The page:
Using a PIC32 microcontroller, a DAC, a keypad, and a speaker, we were able to create a system to generate sounds identical to the ones made by the northern cardinal. Pressing ‘1’ on the keypad generates one note of a song (swoop), ‘2’ generates another note (chirp), and ‘3’ 130ms of silence. The system can also record a song consisting of a series of notes and silences to be played back later.

Design and Testing Methods


Our end goal is to generate songs using swoops, chirps, and silence notes to mimic songbirds. We first attempted to generate a sine wave at target frequency, by sending the correct data to the DAC to control the output on the speakers. We then integrated the keypad example code on the course website, and generated a sound on any keypress. Then using the algorithm described on the course webpage, we generated a swoop on the ‘1’ keypress and a chirp on the ‘2’ keypress, and implemented a silence note for the ‘3’ keypress. We sketched out a state machine for the debouncing algorithm, and implemented it. Finally, we implemented the play and record modes to enable song recording and playback. We aimed to achieve good modularity and testability with our approach, making small incremental changes and testing for controlled, specific results.

Hardware description


  • PIC32 and Power Cable
  • pickit 3 + USB cable
  • breadboard
  • 330 ohm resistors
  • keypad
  • SPDT switch
  • audio socket
  • aux cord
  • speaker
  • wires


Figure 1: The Hardware System-in-Progress

The ECE 4760 PCB is the center of attention. It includes a PIC32 microcontroller, a DAC, a port expander, and a TFT display. The PCB is given power using the power cable on the right, and firmware is flashed to the PIC32 using the PICit3 (the rainbow wires on the left). On the bottom shows the keypad with its resistors connected to the port expander. When a button is pressed, one column is shorted to one row. Resistors are required on the rows so if two buttons are pressed the outputs are not shorted. The table and schematic below shows how the keypad was wired to the port expander.

Figure 2: Pinouts for the Keypad/Port Expander

Figure 3: Circuit Diagram / Schematic of Keyboard to Port Expander on Pic 32

Once the desired sound was calculated, it was output on DAC_A. Using an audio socket like the one pictured below, DAC_A was wired to the rear pins and the front pin was connected to ground. Then, a speaker was plugged into the 3.5mm jack and sound could be heard.

To toggle between record and play modes, a single pole double throw switch was placed on the breadboard. Then, the left pin was tied to ground and the right side tied to +3V3. Finally, the middle pin was wired to RB0. This wiring allowed for RB0 to read a digital 0 when the switch was in the left position, and for RB0 to read a digital 1 when the switch was in the right position.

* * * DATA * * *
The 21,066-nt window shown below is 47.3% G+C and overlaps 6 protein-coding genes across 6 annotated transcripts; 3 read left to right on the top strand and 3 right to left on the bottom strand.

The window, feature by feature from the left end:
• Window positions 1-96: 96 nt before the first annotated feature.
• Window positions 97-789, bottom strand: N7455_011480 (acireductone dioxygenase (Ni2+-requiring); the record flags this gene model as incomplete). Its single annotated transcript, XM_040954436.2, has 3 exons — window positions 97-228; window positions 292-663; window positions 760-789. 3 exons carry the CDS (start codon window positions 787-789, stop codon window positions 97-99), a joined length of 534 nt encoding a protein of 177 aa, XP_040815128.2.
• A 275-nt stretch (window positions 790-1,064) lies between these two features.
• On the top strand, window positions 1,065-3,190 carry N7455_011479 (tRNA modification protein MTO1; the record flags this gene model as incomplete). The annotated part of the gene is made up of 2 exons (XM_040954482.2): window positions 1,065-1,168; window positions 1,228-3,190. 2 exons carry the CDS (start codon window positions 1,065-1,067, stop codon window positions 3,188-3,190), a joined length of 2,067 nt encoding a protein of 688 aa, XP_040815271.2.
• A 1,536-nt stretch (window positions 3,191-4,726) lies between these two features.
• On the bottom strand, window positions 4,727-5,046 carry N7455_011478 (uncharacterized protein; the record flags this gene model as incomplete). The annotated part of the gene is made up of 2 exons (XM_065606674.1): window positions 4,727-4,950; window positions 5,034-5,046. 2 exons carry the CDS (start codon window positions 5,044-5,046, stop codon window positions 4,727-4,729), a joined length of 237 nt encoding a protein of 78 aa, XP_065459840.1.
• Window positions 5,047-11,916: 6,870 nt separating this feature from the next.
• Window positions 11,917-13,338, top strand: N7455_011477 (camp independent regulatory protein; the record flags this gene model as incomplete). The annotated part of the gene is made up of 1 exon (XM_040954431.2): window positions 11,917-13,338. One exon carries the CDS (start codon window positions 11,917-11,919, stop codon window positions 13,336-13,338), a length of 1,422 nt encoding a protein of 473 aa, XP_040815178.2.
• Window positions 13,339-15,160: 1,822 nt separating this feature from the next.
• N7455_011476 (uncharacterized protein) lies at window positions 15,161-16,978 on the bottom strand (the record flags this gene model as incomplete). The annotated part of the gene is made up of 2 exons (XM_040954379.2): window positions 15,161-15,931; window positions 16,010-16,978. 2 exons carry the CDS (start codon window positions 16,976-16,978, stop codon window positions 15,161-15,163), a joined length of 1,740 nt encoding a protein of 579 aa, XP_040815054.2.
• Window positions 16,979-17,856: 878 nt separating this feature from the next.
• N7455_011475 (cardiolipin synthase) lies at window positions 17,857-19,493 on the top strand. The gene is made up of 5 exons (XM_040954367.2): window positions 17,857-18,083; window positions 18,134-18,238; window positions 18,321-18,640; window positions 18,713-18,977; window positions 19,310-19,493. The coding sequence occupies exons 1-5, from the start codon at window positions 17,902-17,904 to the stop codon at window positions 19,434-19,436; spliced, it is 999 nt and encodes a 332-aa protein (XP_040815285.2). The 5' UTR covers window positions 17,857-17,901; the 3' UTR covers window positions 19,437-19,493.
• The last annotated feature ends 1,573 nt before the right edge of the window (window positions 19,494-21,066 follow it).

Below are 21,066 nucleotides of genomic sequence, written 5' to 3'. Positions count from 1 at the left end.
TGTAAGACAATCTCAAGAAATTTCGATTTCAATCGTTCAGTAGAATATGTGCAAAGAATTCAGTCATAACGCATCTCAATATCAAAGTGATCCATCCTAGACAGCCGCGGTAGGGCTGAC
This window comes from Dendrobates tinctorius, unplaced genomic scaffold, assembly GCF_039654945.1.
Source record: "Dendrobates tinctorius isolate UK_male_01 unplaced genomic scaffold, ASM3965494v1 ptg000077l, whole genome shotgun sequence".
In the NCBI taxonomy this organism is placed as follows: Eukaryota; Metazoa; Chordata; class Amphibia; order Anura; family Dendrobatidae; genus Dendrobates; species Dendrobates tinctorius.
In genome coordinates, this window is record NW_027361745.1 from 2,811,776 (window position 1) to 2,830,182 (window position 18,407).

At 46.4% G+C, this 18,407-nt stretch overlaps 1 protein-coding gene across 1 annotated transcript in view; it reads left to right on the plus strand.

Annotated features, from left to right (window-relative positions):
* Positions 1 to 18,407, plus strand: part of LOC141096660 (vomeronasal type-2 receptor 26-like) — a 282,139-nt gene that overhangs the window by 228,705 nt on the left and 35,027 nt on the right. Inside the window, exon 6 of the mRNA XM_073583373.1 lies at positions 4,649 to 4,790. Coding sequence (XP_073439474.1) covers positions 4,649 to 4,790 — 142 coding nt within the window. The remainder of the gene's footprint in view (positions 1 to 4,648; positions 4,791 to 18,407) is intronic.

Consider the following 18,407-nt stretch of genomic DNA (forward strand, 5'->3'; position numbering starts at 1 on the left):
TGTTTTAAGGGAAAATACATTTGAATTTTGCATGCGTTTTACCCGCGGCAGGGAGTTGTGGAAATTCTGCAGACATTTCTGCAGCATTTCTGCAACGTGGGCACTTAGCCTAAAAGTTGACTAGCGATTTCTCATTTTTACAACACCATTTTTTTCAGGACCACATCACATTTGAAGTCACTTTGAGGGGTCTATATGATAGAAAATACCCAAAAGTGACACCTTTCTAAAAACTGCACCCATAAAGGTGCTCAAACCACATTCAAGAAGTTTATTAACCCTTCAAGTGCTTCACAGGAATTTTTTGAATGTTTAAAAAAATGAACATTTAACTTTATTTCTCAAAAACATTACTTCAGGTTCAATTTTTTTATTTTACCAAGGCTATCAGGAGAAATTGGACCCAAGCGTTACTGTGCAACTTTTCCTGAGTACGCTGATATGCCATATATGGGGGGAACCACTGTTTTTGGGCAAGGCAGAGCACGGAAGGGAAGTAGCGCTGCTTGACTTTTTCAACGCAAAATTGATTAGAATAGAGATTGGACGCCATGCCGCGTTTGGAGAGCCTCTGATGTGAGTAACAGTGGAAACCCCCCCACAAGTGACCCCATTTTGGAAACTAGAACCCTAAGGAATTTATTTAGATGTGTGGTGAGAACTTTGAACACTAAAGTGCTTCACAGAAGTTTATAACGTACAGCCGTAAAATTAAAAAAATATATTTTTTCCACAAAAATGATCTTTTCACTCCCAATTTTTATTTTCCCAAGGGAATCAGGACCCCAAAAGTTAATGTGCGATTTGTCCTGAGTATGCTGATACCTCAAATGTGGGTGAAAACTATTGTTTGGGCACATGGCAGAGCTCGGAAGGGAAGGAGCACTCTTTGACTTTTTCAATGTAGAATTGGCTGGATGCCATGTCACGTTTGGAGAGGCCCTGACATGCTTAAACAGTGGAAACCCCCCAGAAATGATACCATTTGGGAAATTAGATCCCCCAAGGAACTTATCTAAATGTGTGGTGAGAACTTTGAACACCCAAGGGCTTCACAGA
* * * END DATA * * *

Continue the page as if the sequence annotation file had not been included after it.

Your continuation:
Software Description

Our starting point for our system is the DDS_Accum_Expander_BRL4.c example code on the course website, making use of the DAC, port expander, TFT display, system interrupts, Protothreads, and a software keypad decoder.

We programmed an ISR to generate audio at a 44k sampling rate, so on a 40 MHz timer, we generated interrupts every 909 cycles. Our ISR calculated the next amplitude based on the note to generate encoded by a global volatile variable (named button). The algorithm we used to calculate the correct frequency is outlined on the course website. We increment our phase accumulator variable, DDS_phase, by a certain amount for each audio sample generated, or during each interrupt of the ISR. Since we allow our integer accumulator to overflow as an input to the sine function and we generate audio samples at a certain rate, Fs, we scale our target frequency, Fout, by 2^32 / Fs, to get our phase increment per interrupt. For the swoop, the target frequency vs. time graph is modeled as the top half of a sine function, and for the chirp, the graph is exponential (which we calculated by multiplying, rather than using a square or power function). We took care to transform our time variable note_time to generate exactly half a period for the swoop, using the pi_time constant. We also applied a linear ramp to each note to avoid popping sound caused by large jumps in the DAC output amplitude. The number of cycles used to calculate and send out the current amplitude must be at most 909 minus the cycles needed to context switch, so we used a sine lookup table with 256 entries instead of the math sine function. We also precomputed all constants and used the fixed point data type __Accum where possible. To communicate with the DAC, we complete SPI transactions at the end of the ISR with the output data.

Figure 4: Debouncing Finite State Machine

Figure 5: Amplitude Modulation Envelope of a Chirp

The timer thread updates the seconds since boot on the TFT using a while loop and a millisecond yield. We did not change this thread from the example code. The key thread sets up the GPIO pins for the keypad, listens and decodes a keypress every 30 msec, and draws the key pressed on the TFT display, as in the example code. We added an implementation of the debouncing algorithm, adding the key pressed to an array if in record mode or setting the button variable accordingly in play mode. The mode is encoded by a defined variable named mode reading an input pin connected to the physical switch, where 0 signifies record and 1 signifies play. When in play mode, the sound thread sets the button variable when the next note is to be played from the queue of recorded keypresses, that is, when note_time reaches 5720. The thread yields when not in play mode, or if the recorded song playback is over.


When it comes to testing audio synthesis, one can easily test the system by simply listening. We compared the sounds generated by our system and compared them with the synthesized and authentic cardinal samples on the course website.

If it sounds right then, it is right. - Hunter Adams, 2021

We also performed a quantitative assessment of the sounds generated, by attaching an oscilloscope to our DAC channel. We checked the frequency output of the swoop and the chirp, and matched it against the expected values. We also generated a spectrogram using the lab computer, by outputting our audio to the lab computer microphone jack, we used Waveforms to capture and compare the spectrogram of our audio synthesis with the expected one.

Figure 6: Spectrogram of a Swoop-Chirp using WaveForms